When I was traveling with my daughter in November, she bought a copy of a Martha Stewart magazine about homemade gifts. Back when Martha was just an upstart ex-model, I remember reading a review of one of her first cookbooks, which gently disdained her practice of basically lifting other people's recipes, changing some tiny thing about it, and passing it off as her own. (Although, realistically, most cookbooks do this, as the review also pointed out, but anyway.) Of course, that was way before Martha Stewart Omnimedia, Martha Stewart Bitch CEO, Martha Stewart goes to jail, Martha Stewart appears again on television talk shows and somehow, because she went to jail, magically became slightly more likeable.
I am not above picking up a lifestyle magazine from time to time. But I generally found Martha Stewart Living to be rather forbidding. Too many instructions and special requirements, fancy equipment and too many steps in all the projects. Likewise, when I am in the depths of my squalor (and that pretty much tops out about now in the Megastore year, with Christmas (the baking, the buying, the wrapping, the decorating) and the end of the semester (the grading, the portfolios, the torn-out hair) coinciding), I think wistfully of how I could keep a better house. You may have seen the new Martha Stewart book--Homekeeping Handbook? This sort of book is tailor-made for this type of annual (okay, maybe more frequent than that) crisis, and don't think I haven't thought about buying it. But ultimately, I know it wouldn't help. Martha is way too organized for the likes of me, and I would probably find I feel the same way about the book as I do about the magazine--too many instructions and special requirements, too much equipment and too many steps.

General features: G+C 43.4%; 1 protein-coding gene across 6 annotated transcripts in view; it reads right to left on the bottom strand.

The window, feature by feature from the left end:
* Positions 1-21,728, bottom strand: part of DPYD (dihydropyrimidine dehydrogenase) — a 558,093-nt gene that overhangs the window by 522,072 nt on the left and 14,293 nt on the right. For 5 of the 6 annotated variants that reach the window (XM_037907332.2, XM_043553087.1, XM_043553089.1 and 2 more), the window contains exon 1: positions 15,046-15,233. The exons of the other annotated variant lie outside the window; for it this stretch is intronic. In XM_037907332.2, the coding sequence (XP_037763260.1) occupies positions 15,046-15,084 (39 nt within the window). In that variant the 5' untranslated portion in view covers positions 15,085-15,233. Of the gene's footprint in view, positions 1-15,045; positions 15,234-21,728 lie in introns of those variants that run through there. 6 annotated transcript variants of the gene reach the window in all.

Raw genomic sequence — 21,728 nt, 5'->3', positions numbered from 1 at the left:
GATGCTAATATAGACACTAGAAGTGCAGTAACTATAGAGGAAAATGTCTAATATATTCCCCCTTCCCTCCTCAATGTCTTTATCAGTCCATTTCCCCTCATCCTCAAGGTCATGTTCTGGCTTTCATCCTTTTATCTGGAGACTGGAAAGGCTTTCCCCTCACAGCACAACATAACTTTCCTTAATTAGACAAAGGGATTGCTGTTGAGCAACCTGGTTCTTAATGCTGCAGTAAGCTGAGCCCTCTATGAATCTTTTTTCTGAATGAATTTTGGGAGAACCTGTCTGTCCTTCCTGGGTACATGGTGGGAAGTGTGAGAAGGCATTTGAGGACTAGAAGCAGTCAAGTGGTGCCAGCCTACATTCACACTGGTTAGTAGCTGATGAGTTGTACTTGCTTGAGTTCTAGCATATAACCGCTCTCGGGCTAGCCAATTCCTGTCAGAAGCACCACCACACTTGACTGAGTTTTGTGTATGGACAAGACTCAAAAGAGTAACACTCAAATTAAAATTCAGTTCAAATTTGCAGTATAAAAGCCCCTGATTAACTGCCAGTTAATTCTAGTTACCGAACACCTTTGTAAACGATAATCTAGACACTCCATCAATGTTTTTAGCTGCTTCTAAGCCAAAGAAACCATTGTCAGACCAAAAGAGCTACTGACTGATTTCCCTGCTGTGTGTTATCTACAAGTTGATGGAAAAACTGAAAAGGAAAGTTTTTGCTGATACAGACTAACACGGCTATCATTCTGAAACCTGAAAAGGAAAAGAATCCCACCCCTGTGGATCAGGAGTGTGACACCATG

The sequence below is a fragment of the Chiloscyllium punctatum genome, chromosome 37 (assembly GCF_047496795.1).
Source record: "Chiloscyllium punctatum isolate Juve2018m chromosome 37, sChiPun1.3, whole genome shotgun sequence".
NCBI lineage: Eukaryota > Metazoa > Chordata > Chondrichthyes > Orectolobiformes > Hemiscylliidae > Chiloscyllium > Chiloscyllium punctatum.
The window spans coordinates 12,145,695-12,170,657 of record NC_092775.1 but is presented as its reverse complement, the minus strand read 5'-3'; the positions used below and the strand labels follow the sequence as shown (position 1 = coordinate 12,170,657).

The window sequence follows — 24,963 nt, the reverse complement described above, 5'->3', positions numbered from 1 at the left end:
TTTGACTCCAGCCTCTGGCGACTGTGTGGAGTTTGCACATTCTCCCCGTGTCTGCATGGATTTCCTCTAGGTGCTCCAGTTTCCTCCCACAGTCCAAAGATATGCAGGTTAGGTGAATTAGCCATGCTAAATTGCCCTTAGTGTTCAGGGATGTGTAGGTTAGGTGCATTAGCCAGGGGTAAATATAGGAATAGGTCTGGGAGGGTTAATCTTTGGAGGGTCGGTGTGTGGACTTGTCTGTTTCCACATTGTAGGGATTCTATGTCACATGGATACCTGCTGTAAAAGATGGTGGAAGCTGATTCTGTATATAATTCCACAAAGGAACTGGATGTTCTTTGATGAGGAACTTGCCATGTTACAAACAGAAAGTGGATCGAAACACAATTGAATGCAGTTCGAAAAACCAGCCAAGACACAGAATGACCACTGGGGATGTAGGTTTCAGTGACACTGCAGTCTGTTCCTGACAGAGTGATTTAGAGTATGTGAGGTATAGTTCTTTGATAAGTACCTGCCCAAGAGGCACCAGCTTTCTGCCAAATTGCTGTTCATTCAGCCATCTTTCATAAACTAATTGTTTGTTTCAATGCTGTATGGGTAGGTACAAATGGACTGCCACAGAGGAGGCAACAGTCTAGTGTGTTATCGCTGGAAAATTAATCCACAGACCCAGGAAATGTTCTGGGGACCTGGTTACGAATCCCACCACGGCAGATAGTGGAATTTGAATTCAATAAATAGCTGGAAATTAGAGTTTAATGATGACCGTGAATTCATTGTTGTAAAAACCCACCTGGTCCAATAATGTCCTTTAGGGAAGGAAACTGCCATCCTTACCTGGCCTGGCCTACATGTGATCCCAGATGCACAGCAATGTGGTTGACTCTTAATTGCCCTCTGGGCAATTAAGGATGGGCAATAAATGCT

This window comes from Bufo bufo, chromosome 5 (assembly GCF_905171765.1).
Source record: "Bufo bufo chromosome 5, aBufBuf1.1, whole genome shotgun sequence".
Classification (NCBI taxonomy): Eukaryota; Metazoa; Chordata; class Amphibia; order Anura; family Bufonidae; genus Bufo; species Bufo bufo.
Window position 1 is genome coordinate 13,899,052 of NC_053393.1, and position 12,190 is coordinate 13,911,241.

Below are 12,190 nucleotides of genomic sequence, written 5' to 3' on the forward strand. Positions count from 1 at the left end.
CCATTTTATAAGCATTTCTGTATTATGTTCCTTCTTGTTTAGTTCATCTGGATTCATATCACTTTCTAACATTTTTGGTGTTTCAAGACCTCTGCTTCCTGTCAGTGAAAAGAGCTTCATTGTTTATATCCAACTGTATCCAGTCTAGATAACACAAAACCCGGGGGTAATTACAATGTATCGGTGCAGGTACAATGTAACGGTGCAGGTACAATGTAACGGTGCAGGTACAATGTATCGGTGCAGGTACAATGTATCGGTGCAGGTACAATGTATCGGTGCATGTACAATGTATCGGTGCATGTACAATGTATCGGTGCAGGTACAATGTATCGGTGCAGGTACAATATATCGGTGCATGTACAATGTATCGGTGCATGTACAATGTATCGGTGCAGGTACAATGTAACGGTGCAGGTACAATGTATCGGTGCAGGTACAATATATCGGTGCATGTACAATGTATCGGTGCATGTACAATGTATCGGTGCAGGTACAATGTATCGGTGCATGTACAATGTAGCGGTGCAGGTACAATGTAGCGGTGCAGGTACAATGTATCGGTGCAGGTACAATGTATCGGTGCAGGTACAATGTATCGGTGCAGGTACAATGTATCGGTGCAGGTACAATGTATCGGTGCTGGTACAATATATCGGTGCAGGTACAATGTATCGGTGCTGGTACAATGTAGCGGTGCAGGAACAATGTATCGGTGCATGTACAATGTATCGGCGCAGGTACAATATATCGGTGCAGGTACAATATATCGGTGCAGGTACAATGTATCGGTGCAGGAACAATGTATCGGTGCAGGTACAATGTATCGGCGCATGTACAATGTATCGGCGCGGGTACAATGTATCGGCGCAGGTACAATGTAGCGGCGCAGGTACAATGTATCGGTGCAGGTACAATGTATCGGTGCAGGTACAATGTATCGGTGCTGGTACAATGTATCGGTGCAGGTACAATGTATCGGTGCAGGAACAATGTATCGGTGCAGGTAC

Anyway, I had a chance to peruse the Martha crafty gift mag and found several things I wanted to make--food things--so I bought my own copy. Between then and a couple of days ago, I re-perused it several times. I considered: should I scrap my own time-honored Christmas baking regimen in favor of Cigarettes Russes (a very labor-intensive cookie that yielded about 2 dozen fancy rolled cookies) and Sweet Cardamom Crackers (that last one still sounds kind of tempting)? Or should I add to the time-honored baking regimen? Replace one or two of the old faves with a new-fangled recipe or two (probably lifted from someone else with a tiny alteration--but who's counting)?
I know, these are trivial questions, but you have to remember--I was grading and dreaming of Christmas. I only put my tree up yesterday. I believe this beats the old record of the tardiest tree -raising date at the Store.
So, basically, the outcome of the perusing and considering was: I scrapped a couple of things in the old regimen and substituted new ones, and let me tell you, they are all good. I made pomegranate jelly (not baking, but I'm giving little jars away to people I would formerly have given baked goods, so somehow, it's part of the regimen). I made excellent caramels (each wrapped in a waxed paper square). I made Lemon Sandwich cookies. I made Chocolate Peppermint cookies, which were unbelievably good. I didn't scoop the dough with a 1" ice cream scoop, which apparently does a better job of apportioning out the dough--I don't have a 1" ice cream scoop, or silicone baking mats, or cooking spray, for that matter. I improvised. But it was all good, anyway.
Whatever else I may have thought about Martha, I'm pretty darn happy about my cookies. Also the jelly and the caramels. Maybe I will hang up my clothes tomorrow, or fold the dishtowels, cloth napkins, table cloths and place mats I had to wash because we had a mouse incident (don't ask). Even though Christmas is just around the corner, it's not too late to be a little tidier. That's would be good thing. I'm pretty confident that's the way Martha would see it, anyway.